COVID-19: Who should be held accountable here?

Georgia congressman Jody Hice (R) has an article at Townhall about the need for accountability for the way the coronavirus crisis has gone down.

It is time to begin examining what we have done and whether, with the benefit of hindsight, we were right to do it. As I reflect, I come to an inescapable conclusion: Someone must be held accountable.

The accountability that matters most here is that of the medical establishment.

We looked to the medical experts for the projections on which to base policy, and they completely let us down, deferring to British epidemiologist Neil Ferguson, who was so wrong on the swine flu and now just as wrong again on this one.

We need to get our own modelers so we can fire them when they drop the ball as Ferguson always does.  Let Ferguson have ruined his last rodeo.

Politically, we need education on which bureaucracy has what responsibility in a crisis like this.  After ignoring the virus and insulting the president as racist for even noticing it at the end of January, the media thereafter went haywire that Trump didn't flood each state with equipment and people before even knowing which state needed what help.  The system is set up so that governors initiate the process with on-the-ground assessment so they, and through them the feds, know what to send.  They continue to monitor, manage, and implement things on the ground while the feds feed the pipeline with money, people, and materiel.

Donald Trump has done his part magnificently.  Once Democrat governors understood they had to do something themselves, some (Andrew Cuomo, Gavin Newsom) actually did pretty well, but their first inclination was to throw rocks at Trump and do nothing on their own.  I suspect they got telephonic coaching from Trump to the effect that this was a chance for them to show some real executive ability, that he would do his part, but they had to hold up their end, and that things always work better with public back-patting than public blaming.  A lesson in leadership.

Finally, there needs to be some serious examination and (hopefully) accountability of the media's sad performance in stirring up panic, hysteria, and fear — in misreporting, getting facts wrong, jumbling up sequences, and ignoring context.  The lack of professionalism in the mainline media was (and still is) appalling.  One is reminded of fifth-grade schoolboys throwing spitballs in class.  We all saw the verbal sparring between the president with grandstanding boys and girls acting as if their ignorance were just as good as his facts.  It isn't.  Were I in Trump's shoes, some of these self-important airheads wouldn't be allowed in the door after showing their lack of professionalism once.

Overall, looking back at this point, one gives Trump an A, the governors from B to C, the medical establishment a C to D, the media an F.

Photo illustration by Monica Showalter with use of Pixabay public domain images.

Georgia congressman Jody Hice (R) has an article at Townhall about the need for accountability for the way the coronavirus crisis has gone down.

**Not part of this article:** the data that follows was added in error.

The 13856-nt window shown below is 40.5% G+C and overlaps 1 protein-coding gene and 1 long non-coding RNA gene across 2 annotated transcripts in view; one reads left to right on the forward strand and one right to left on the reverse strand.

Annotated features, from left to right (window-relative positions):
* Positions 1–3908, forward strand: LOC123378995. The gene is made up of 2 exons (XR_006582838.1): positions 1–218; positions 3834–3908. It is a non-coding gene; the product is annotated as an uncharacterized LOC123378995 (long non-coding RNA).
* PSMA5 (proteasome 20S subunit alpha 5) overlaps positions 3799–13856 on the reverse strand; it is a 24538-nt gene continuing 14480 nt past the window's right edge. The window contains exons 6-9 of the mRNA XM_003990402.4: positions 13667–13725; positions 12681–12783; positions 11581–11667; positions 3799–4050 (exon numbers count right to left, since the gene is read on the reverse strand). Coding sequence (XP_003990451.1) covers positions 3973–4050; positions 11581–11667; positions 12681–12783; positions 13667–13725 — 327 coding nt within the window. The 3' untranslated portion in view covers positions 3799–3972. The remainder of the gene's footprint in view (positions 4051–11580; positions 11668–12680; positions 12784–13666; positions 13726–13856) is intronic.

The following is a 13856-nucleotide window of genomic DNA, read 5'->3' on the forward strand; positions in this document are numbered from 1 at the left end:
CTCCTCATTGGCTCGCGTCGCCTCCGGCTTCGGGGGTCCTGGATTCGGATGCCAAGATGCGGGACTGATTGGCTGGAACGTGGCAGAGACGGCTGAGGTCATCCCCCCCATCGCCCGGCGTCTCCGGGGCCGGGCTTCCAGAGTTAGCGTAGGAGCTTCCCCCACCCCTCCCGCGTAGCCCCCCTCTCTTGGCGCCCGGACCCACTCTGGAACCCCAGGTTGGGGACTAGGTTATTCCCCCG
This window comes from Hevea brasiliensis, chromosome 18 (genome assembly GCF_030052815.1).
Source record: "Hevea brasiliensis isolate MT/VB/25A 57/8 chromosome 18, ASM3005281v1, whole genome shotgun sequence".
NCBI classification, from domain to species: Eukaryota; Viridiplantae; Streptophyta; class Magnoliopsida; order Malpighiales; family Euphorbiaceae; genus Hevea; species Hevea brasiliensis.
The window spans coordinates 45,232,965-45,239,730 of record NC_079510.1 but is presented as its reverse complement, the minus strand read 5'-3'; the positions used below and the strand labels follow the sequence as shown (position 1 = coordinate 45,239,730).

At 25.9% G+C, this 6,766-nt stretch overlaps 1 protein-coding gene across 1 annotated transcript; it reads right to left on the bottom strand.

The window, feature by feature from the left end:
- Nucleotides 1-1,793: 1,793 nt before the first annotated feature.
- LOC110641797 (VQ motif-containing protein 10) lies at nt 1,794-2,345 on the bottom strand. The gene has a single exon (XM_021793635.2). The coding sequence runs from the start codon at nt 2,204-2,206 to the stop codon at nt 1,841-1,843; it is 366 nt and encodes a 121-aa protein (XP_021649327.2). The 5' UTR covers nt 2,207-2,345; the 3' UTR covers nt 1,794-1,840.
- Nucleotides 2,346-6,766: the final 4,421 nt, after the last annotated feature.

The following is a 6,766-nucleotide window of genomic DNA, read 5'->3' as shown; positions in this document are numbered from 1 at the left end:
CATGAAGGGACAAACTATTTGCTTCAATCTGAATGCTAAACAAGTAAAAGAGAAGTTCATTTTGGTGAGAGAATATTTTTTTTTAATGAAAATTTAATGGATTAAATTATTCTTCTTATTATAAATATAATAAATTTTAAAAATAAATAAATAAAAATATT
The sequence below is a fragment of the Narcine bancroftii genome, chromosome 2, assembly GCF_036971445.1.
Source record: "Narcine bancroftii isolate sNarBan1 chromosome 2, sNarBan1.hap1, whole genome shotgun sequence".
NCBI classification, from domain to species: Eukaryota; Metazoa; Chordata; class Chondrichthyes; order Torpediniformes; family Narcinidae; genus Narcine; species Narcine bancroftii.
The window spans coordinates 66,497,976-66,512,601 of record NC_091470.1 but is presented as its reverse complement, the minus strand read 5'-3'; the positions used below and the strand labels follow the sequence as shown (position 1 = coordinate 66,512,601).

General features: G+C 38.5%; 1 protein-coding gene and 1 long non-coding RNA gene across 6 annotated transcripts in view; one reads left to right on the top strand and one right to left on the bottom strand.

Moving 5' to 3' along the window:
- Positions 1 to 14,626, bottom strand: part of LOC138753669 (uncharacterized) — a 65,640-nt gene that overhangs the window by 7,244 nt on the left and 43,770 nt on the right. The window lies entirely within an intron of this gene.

It is time to begin examining what we have done and whether, with the benefit of hindsight, we were right to do it. As I reflect, I come to an inescapable conclusion: Someone must be held accountable.

The accountability that matters most here is that of the medical establishment.

We looked to the medical experts for the projections on which to base policy, and they completely let us down, deferring to British epidemiologist Neil Ferguson, who was so wrong on the swine flu and now just as wrong again on this one.

We need to get our own modelers so we can fire them when they drop the ball as Ferguson always does.  Let Ferguson have ruined his last rodeo.

Politically, we need education on which bureaucracy has what responsibility in a crisis like this.  After ignoring the virus and insulting the president as racist for even noticing it at the end of January, the media thereafter went haywire that Trump didn't flood each state with equipment and people before even knowing which state needed what help.  The system is set up so that governors initiate the process with on-the-ground assessment so they, and through them the feds, know what to send.  They continue to monitor, manage, and implement things on the ground while the feds feed the pipeline with money, people, and materiel.

Donald Trump has done his part magnificently.  Once Democrat governors understood they had to do something themselves, some (Andrew Cuomo, Gavin Newsom) actually did pretty well, but their first inclination was to throw rocks at Trump and do nothing on their own.  I suspect they got telephonic coaching from Trump to the effect that this was a chance for them to show some real executive ability, that he would do his part, but they had to hold up their end, and that things always work better with public back-patting than public blaming.  A lesson in leadership.

Finally, there needs to be some serious examination and (hopefully) accountability of the media's sad performance in stirring up panic, hysteria, and fear — in misreporting, getting facts wrong, jumbling up sequences, and ignoring context.  The lack of professionalism in the mainline media was (and still is) appalling.  One is reminded of fifth-grade schoolboys throwing spitballs in class.  We all saw the verbal sparring between the president with grandstanding boys and girls acting as if their ignorance were just as good as his facts.  It isn't.  Were I in Trump's shoes, some of these self-important airheads wouldn't be allowed in the door after showing their lack of professionalism once.

Overall, looking back at this point, one gives Trump an A, the governors from B to C, the medical establishment a C to D, the media an F.

Photo illustration by Monica Showalter with use of Pixabay public domain images.